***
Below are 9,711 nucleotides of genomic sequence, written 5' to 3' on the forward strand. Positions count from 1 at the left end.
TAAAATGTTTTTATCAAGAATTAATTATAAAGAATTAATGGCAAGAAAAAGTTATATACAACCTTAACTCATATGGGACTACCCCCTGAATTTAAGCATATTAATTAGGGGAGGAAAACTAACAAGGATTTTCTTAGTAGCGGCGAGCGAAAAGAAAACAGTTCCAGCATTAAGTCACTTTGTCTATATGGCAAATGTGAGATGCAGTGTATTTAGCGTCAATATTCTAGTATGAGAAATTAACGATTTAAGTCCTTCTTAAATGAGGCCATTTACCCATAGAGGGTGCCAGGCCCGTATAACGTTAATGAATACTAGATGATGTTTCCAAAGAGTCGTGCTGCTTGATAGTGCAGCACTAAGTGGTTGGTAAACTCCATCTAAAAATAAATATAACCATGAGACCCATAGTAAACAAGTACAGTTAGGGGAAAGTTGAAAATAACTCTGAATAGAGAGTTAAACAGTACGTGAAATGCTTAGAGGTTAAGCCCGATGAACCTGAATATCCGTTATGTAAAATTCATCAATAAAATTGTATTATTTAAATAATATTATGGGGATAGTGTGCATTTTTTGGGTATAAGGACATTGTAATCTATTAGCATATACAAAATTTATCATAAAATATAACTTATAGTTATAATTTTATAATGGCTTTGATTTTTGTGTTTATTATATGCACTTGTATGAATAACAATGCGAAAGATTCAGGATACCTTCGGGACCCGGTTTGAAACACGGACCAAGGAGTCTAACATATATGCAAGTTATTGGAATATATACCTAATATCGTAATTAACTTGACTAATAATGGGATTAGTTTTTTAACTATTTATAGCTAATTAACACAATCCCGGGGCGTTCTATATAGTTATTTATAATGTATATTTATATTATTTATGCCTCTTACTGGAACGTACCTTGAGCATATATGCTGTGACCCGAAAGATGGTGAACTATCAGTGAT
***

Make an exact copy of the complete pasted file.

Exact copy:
Below are 9,711 nucleotides of genomic sequence, written 5' to 3' on the forward strand. Positions count from 1 at the left end.
TAAAATGTTTTTATCAAGAATTAATTATAAAGAATTAATGGCAAGAAAAAGTTATATACAACCTTAACTCATATGGGACTACCCCCTGAATTTAAGCATATTAATTAGGGGAGGAAAACTAACAAGGATTTTCTTAGTAGCGGCGAGCGAAAAGAAAACAGTTCCAGCATTAAGTCACTTTGTCTATATGGCAAATGTGAGATGCAGTGTATTTAGCGTCAATATTCTAGTATGAGAAATTAACGATTTAAGTCCTTCTTAAATGAGGCCATTTACCCATAGAGGGTGCCAGGCCCGTATAACGTTAATGAATACTAGATGATGTTTCCAAAGAGTCGTGCTGCTTGATAGTGCAGCACTAAGTGGTTGGTAAACTCCATCTAAAAATAAATATAACCATGAGACCCATAGTAAACAAGTACAGTTAGGGGAAAGTTGAAAATAACTCTGAATAGAGAGTTAAACAGTACGTGAAATGCTTAGAGGTTAAGCCCGATGAACCTGAATATCCGTTATGTAAAATTCATCAATAAAATTGTATTATTTAAATAATATTATGGGGATAGTGTGCATTTTTTGGGTATAAGGACATTGTAATCTATTAGCATATACAAAATTTATCATAAAATATAACTTATAGTTATAATTTTATAATGGCTTTGATTTTTGTGTTTATTATATGCACTTGTATGAATAACAATGCGAAAGATTCAGGATACCTTCGGGACCCGGTTTGAAACACGGACCAAGGAGTCTAACATATATGCAAGTTATTGGAATATATACCTAATATCGTAATTAACTTGACTAATAATGGGATTAGTTTTTTAACTATTTATAGCTAATTAACACAATCCCGGGGCGTTCTATATAGTTATTTATAATGTATATTTATATTATTTATGCCTCTTACTGGAACGTACCTTGAGCATATATGCTGTGACCCGAAAGATGGTGAACTATCAGTGAT